Naturally Boost Your Immune System
It's easy to take your immune system for granted. This is usually because your immune system functions without you thinking about it. A healthy immune system requires a lot of energy to keep functioning and as a result is closely related to your overall physical and mental health. Following is a collection of foods, herbs, and behaviors which can help keep your immune system in tip-top shape.
It Can't Be Said Enough: Eat Your Fruits and Vegetables
There's a reason you so often hear that phrase: fruits and vegetables come from plants and often contain nutrients you can't get anywhere else. Particularly important to the immune system are vitamins A and C, the mineral zinc, as well as the many phytochemicals present in plants. These vitamins and minerals provide the nutrients needed for the creation of immune cells called lymphocytes. Many phytochemicals are also antioxidants, which neutralize circulating free radicals that can harm immune cells.
Lean Protein Sources
Meats, nuts, and beans contain protein, which is made up of compounds called amino acids. Amino acids are the building blocks of the body and are especially important in the creation of specialized cells like those of the immune system. One way the immune system battles foreign invaders is by greatly increasing the number of immune cells. In order for this to occur quickly and efficiently there must be ample resources available at the time of infection. Lean protein sources include fish, seafood, eggs, lentils, beans, soy products, and skinless poultry.
Many herbs found in teas and supplements can aid in immune function with their antimicrobial function. Echinacea is one such example, generally used both at the onset and during the course of an infection. The traditional Chinese herb astragalus has been shown to reduce the frequency and duration of colds. It has anti-inflammatory and anti-bacterial properties, as well as functioning as a diuretic (fluid elimination).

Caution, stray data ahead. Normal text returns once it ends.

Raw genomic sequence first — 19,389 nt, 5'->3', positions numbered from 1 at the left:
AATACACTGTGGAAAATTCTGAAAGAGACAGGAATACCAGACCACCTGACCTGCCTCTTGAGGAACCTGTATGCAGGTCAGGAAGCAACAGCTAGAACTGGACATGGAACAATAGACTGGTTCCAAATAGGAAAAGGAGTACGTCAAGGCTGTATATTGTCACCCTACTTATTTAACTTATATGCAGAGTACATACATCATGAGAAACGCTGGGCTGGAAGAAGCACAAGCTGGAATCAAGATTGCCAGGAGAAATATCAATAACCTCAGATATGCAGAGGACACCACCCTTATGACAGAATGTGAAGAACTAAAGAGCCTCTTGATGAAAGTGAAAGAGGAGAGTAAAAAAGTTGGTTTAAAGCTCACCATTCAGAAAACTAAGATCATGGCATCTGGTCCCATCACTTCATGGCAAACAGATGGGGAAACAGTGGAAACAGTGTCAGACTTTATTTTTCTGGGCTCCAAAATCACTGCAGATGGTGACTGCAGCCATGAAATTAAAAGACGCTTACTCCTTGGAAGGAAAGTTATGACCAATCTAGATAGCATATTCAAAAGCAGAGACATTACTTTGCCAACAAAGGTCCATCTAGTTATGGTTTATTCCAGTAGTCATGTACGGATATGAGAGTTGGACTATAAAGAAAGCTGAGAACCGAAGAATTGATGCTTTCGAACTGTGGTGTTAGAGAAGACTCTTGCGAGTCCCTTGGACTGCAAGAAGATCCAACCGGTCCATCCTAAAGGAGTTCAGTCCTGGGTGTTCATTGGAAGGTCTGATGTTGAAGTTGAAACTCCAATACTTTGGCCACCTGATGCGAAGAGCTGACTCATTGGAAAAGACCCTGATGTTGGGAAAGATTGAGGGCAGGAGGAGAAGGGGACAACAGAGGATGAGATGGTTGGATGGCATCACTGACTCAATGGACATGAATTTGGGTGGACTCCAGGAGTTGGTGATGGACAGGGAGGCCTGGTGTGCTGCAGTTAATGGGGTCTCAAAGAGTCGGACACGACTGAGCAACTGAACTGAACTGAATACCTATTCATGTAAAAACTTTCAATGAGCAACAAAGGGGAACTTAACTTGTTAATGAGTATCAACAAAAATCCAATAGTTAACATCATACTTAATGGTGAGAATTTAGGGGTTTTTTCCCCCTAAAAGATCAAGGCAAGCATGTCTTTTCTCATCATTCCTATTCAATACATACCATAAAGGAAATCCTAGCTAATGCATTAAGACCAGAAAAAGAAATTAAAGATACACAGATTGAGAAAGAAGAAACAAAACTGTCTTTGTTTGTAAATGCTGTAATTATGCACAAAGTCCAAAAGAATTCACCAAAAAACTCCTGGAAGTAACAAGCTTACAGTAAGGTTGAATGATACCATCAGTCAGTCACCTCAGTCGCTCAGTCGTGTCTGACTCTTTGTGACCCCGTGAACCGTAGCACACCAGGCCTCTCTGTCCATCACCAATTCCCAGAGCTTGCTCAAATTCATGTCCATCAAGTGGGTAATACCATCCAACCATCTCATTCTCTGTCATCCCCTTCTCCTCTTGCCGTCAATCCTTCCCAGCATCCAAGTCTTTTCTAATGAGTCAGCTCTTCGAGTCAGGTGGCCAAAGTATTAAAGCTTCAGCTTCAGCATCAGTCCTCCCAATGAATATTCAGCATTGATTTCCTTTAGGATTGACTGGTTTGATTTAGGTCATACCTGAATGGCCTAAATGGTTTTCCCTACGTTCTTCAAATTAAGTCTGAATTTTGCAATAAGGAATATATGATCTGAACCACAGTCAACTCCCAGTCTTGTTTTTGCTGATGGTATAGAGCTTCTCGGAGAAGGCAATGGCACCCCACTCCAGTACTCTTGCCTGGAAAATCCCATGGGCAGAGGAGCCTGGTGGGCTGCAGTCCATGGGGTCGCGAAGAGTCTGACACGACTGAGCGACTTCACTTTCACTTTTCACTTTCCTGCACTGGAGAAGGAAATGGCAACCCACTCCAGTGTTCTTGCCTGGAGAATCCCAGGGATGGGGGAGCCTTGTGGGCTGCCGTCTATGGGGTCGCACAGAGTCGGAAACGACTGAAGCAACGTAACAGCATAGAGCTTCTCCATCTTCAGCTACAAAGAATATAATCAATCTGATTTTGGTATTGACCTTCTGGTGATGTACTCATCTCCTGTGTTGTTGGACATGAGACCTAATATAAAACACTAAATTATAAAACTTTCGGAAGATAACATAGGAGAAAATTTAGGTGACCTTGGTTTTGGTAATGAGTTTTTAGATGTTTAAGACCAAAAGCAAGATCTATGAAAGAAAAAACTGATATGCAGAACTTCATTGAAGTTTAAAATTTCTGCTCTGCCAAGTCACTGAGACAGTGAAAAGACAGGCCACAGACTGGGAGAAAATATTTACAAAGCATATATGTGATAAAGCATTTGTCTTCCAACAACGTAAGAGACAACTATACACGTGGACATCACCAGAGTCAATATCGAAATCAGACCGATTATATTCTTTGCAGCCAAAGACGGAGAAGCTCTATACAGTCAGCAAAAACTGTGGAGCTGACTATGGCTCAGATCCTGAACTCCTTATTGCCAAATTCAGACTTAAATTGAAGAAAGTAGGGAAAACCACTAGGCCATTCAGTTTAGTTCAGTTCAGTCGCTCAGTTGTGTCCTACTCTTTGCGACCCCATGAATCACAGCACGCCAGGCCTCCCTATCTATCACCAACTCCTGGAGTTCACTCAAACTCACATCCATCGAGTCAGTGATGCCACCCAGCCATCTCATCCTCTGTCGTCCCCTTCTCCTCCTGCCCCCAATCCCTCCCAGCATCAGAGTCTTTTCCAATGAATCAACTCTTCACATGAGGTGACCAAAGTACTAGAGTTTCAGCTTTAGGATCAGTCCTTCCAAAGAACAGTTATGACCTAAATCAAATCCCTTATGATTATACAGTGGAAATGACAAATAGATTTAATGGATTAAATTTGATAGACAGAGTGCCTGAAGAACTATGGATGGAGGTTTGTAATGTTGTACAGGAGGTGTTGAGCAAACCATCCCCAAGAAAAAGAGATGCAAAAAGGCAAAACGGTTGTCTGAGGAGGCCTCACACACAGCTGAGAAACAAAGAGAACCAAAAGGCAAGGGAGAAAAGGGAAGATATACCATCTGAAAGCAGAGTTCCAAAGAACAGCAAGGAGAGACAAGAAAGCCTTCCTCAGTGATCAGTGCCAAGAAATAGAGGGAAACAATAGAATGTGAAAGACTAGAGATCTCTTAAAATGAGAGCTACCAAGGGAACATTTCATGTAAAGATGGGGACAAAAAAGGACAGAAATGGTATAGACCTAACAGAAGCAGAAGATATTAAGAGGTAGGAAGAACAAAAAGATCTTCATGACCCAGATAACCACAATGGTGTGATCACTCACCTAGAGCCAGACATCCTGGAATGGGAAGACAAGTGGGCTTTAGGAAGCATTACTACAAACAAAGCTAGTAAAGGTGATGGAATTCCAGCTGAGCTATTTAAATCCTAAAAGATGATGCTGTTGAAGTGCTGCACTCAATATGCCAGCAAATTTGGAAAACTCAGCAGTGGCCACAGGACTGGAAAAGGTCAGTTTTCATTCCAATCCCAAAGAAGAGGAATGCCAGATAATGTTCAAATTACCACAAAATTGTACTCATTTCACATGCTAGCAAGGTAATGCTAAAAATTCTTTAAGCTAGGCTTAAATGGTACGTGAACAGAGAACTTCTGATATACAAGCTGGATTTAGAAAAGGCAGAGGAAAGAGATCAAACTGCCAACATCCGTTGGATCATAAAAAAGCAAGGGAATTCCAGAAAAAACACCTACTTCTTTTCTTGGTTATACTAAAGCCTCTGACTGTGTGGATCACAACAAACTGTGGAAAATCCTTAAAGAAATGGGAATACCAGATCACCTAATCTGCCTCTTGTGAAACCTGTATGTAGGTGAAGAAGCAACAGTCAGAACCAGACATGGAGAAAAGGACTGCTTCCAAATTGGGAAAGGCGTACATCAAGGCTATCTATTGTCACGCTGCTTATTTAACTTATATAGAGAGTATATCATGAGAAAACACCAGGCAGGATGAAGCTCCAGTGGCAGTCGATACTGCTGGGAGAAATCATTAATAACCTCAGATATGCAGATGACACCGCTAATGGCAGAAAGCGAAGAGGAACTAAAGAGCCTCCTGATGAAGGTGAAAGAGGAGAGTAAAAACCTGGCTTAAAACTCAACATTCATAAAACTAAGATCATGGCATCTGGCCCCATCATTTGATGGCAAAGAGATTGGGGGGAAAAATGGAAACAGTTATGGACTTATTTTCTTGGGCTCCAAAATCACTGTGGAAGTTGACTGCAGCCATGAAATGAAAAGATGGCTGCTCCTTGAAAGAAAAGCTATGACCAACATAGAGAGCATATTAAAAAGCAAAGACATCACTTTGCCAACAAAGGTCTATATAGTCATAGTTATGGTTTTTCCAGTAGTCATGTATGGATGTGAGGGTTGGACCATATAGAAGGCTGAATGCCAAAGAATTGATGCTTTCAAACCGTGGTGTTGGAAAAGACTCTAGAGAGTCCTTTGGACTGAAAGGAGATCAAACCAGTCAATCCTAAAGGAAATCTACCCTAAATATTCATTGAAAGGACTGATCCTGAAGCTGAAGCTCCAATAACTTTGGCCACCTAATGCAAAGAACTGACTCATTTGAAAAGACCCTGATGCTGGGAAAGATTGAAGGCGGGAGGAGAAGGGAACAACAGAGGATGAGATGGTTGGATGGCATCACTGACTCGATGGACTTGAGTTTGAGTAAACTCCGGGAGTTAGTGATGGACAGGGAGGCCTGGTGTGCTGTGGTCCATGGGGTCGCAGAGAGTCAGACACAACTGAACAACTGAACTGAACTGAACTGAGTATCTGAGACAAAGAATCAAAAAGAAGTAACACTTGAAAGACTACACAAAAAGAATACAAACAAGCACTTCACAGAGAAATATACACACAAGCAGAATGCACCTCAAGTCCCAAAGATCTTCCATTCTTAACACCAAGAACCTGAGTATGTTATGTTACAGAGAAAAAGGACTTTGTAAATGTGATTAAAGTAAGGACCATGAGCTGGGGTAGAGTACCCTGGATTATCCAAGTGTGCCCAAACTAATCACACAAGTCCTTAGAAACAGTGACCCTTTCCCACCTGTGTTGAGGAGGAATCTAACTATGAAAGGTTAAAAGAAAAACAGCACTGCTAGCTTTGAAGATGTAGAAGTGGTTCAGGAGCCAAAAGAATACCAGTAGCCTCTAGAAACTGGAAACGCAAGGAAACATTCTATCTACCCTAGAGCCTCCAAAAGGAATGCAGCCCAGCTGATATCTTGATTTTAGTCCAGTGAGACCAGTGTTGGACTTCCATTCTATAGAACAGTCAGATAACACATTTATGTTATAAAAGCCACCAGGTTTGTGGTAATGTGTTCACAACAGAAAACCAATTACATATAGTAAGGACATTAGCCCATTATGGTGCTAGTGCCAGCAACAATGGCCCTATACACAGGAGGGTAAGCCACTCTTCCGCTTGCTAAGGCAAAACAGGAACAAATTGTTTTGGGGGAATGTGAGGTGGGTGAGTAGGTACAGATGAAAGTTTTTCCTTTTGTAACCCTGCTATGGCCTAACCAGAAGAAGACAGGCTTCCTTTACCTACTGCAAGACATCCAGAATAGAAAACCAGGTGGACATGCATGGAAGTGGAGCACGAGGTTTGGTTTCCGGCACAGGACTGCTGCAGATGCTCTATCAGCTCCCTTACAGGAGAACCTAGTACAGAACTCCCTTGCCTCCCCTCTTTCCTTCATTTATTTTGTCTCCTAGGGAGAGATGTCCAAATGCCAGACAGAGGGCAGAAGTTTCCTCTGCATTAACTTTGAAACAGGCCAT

Stress causes poorly understood havoc on the body. The immune system often suffers first as a result of prolonged stress (college students are most likely to get sick during the week of final exams). To prevent prolonged stress, try to consistently partake in activities that make you happy. Playing a sport, watching a stand-up comedian, or singing to the radio are all great ways to relieve stress. Things like yoga and meditation are also good ways to relieve stress. Stretching and breathing exercises improve circulation and sleep, in addition to promoting calmness and mental clarity.
Get Some Shut-Eye
While we don't completely understand the helpful physiology of sleep, bad things happen to those who don't get enough of it. Immune function suffers when we are sleep-deprived, most likely as a result of increasing stress. You should try to get at least 7 hours of sleep every night to keep your immune system functioning. It's usually pretty straight-forward: if you take care of your body with good nutrition, exercise, and plenty of sleep, your immune system will take care of the rest.